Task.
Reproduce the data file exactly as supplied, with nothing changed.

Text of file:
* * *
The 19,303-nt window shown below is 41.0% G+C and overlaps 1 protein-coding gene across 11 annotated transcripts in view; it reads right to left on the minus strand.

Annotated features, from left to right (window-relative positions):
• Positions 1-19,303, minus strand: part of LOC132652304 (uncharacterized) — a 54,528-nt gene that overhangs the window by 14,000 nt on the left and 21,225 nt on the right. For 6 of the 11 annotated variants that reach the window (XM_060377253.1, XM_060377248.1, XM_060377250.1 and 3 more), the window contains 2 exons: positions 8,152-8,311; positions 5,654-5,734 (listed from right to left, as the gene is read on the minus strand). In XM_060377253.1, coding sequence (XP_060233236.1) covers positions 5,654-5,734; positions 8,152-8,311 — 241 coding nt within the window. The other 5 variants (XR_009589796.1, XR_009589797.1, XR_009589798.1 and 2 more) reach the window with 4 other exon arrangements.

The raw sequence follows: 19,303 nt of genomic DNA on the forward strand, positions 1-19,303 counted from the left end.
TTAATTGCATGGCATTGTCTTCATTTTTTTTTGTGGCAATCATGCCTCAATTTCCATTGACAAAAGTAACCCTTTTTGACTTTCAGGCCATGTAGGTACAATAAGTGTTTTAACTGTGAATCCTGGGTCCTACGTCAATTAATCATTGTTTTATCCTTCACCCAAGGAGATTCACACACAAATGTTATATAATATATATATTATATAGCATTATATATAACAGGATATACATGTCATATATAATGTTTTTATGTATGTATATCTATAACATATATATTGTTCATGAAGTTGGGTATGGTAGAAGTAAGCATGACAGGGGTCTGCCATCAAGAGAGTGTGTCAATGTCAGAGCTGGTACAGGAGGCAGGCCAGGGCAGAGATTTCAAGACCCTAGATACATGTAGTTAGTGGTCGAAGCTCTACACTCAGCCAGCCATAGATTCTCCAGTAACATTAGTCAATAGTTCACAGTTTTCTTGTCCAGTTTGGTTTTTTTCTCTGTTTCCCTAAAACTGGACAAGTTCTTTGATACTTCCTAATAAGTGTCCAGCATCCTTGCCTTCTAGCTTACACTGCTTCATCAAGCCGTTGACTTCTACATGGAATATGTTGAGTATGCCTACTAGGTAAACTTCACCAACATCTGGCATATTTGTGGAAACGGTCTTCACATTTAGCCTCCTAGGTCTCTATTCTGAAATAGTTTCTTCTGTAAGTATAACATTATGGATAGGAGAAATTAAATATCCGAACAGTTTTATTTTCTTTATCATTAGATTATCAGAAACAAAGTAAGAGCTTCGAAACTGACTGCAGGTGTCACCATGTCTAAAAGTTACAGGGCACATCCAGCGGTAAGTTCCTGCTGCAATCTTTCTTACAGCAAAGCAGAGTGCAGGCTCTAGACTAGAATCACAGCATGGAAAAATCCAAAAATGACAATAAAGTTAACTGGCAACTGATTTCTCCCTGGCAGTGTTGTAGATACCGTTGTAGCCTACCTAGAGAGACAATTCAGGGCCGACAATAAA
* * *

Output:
The 19,303-nt window shown below is 41.0% G+C and overlaps 1 protein-coding gene across 11 annotated transcripts in view; it reads right to left on the minus strand.

Annotated features, from left to right (window-relative positions):
• Positions 1-19,303, minus strand: part of LOC132652304 (uncharacterized) — a 54,528-nt gene that overhangs the window by 14,000 nt on the left and 21,225 nt on the right. For 6 of the 11 annotated variants that reach the window (XM_060377253.1, XM_060377248.1, XM_060377250.1 and 3 more), the window contains 2 exons: positions 8,152-8,311; positions 5,654-5,734 (listed from right to left, as the gene is read on the minus strand). In XM_060377253.1, coding sequence (XP_060233236.1) covers positions 5,654-5,734; positions 8,152-8,311 — 241 coding nt within the window. The other 5 variants (XR_009589796.1, XR_009589797.1, XR_009589798.1 and 2 more) reach the window with 4 other exon arrangements.

The raw sequence follows: 19,303 nt of genomic DNA on the forward strand, positions 1-19,303 counted from the left end.
TTAATTGCATGGCATTGTCTTCATTTTTTTTTGTGGCAATCATGCCTCAATTTCCATTGACAAAAGTAACCCTTTTTGACTTTCAGGCCATGTAGGTACAATAAGTGTTTTAACTGTGAATCCTGGGTCCTACGTCAATTAATCATTGTTTTATCCTTCACCCAAGGAGATTCACACACAAATGTTATATAATATATATATTATATAGCATTATATATAACAGGATATACATGTCATATATAATGTTTTTATGTATGTATATCTATAACATATATATTGTTCATGAAGTTGGGTATGGTAGAAGTAAGCATGACAGGGGTCTGCCATCAAGAGAGTGTGTCAATGTCAGAGCTGGTACAGGAGGCAGGCCAGGGCAGAGATTTCAAGACCCTAGATACATGTAGTTAGTGGTCGAAGCTCTACACTCAGCCAGCCATAGATTCTCCAGTAACATTAGTCAATAGTTCACAGTTTTCTTGTCCAGTTTGGTTTTTTTCTCTGTTTCCCTAAAACTGGACAAGTTCTTTGATACTTCCTAATAAGTGTCCAGCATCCTTGCCTTCTAGCTTACACTGCTTCATCAAGCCGTTGACTTCTACATGGAATATGTTGAGTATGCCTACTAGGTAAACTTCACCAACATCTGGCATATTTGTGGAAACGGTCTTCACATTTAGCCTCCTAGGTCTCTATTCTGAAATAGTTTCTTCTGTAAGTATAACATTATGGATAGGAGAAATTAAATATCCGAACAGTTTTATTTTCTTTATCATTAGATTATCAGAAACAAAGTAAGAGCTTCGAAACTGACTGCAGGTGTCACCATGTCTAAAAGTTACAGGGCACATCCAGCGGTAAGTTCCTGCTGCAATCTTTCTTACAGCAAAGCAGAGTGCAGGCTCTAGACTAGAATCACAGCATGGAAAAATCCAAAAATGACAATAAAGTTAACTGGCAACTGATTTCTCCCTGGCAGTGTTGTAGATACCGTTGTAGCCTACCTAGAGAGACAATTCAGGGCCGACAATAAA